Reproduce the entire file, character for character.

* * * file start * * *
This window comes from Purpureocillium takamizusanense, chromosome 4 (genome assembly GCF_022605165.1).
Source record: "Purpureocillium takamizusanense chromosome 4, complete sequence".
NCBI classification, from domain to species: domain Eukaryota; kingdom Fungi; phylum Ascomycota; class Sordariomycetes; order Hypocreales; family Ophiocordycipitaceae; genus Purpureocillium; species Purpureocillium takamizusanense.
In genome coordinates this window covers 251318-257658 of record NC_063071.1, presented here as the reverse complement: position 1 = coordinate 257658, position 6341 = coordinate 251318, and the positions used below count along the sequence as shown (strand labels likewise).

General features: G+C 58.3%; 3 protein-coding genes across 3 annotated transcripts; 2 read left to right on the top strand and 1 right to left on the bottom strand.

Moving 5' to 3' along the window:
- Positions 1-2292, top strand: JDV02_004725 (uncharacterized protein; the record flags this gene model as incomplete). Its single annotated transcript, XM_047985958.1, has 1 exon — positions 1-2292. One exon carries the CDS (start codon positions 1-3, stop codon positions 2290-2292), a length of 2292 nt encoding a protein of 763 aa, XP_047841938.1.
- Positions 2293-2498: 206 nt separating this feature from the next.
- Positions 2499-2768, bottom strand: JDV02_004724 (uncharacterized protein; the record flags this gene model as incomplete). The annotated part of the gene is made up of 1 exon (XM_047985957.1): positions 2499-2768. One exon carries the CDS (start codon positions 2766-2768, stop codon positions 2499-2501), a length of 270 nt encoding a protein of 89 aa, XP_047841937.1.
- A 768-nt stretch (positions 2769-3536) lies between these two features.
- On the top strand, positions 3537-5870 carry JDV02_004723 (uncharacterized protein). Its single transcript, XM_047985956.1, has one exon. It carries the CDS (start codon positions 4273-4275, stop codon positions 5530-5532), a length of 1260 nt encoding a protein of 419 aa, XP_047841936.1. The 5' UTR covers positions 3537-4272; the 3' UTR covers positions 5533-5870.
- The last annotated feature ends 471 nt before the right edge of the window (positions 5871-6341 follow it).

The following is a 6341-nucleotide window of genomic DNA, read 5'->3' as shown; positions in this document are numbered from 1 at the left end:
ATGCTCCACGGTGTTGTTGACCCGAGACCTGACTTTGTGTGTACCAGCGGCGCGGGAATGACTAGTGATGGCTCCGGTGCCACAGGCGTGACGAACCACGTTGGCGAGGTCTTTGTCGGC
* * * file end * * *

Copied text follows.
This window comes from Purpureocillium takamizusanense, chromosome 4 (genome assembly GCF_022605165.1).
Source record: "Purpureocillium takamizusanense chromosome 4, complete sequence".
NCBI classification, from domain to species: domain Eukaryota; kingdom Fungi; phylum Ascomycota; class Sordariomycetes; order Hypocreales; family Ophiocordycipitaceae; genus Purpureocillium; species Purpureocillium takamizusanense.
In genome coordinates this window covers 251318-257658 of record NC_063071.1, presented here as the reverse complement: position 1 = coordinate 257658, position 6341 = coordinate 251318, and the positions used below count along the sequence as shown (strand labels likewise).

General features: G+C 58.3%; 3 protein-coding genes across 3 annotated transcripts; 2 read left to right on the top strand and 1 right to left on the bottom strand.

Moving 5' to 3' along the window:
- Positions 1-2292, top strand: JDV02_004725 (uncharacterized protein; the record flags this gene model as incomplete). Its single annotated transcript, XM_047985958.1, has 1 exon — positions 1-2292. One exon carries the CDS (start codon positions 1-3, stop codon positions 2290-2292), a length of 2292 nt encoding a protein of 763 aa, XP_047841938.1.
- Positions 2293-2498: 206 nt separating this feature from the next.
- Positions 2499-2768, bottom strand: JDV02_004724 (uncharacterized protein; the record flags this gene model as incomplete). The annotated part of the gene is made up of 1 exon (XM_047985957.1): positions 2499-2768. One exon carries the CDS (start codon positions 2766-2768, stop codon positions 2499-2501), a length of 270 nt encoding a protein of 89 aa, XP_047841937.1.
- A 768-nt stretch (positions 2769-3536) lies between these two features.
- On the top strand, positions 3537-5870 carry JDV02_004723 (uncharacterized protein). Its single transcript, XM_047985956.1, has one exon. It carries the CDS (start codon positions 4273-4275, stop codon positions 5530-5532), a length of 1260 nt encoding a protein of 419 aa, XP_047841936.1. The 5' UTR covers positions 3537-4272; the 3' UTR covers positions 5533-5870.
- The last annotated feature ends 471 nt before the right edge of the window (positions 5871-6341 follow it).

The following is a 6341-nucleotide window of genomic DNA, read 5'->3' as shown; positions in this document are numbered from 1 at the left end:
ATGCTCCACGGTGTTGTTGACCCGAGACCTGACTTTGTGTGTACCAGCGGCGCGGGAATGACTAGTGATGGCTCCGGTGCCACAGGCGTGACGAACCACGTTGGCGAGGTCTTTGTCGGC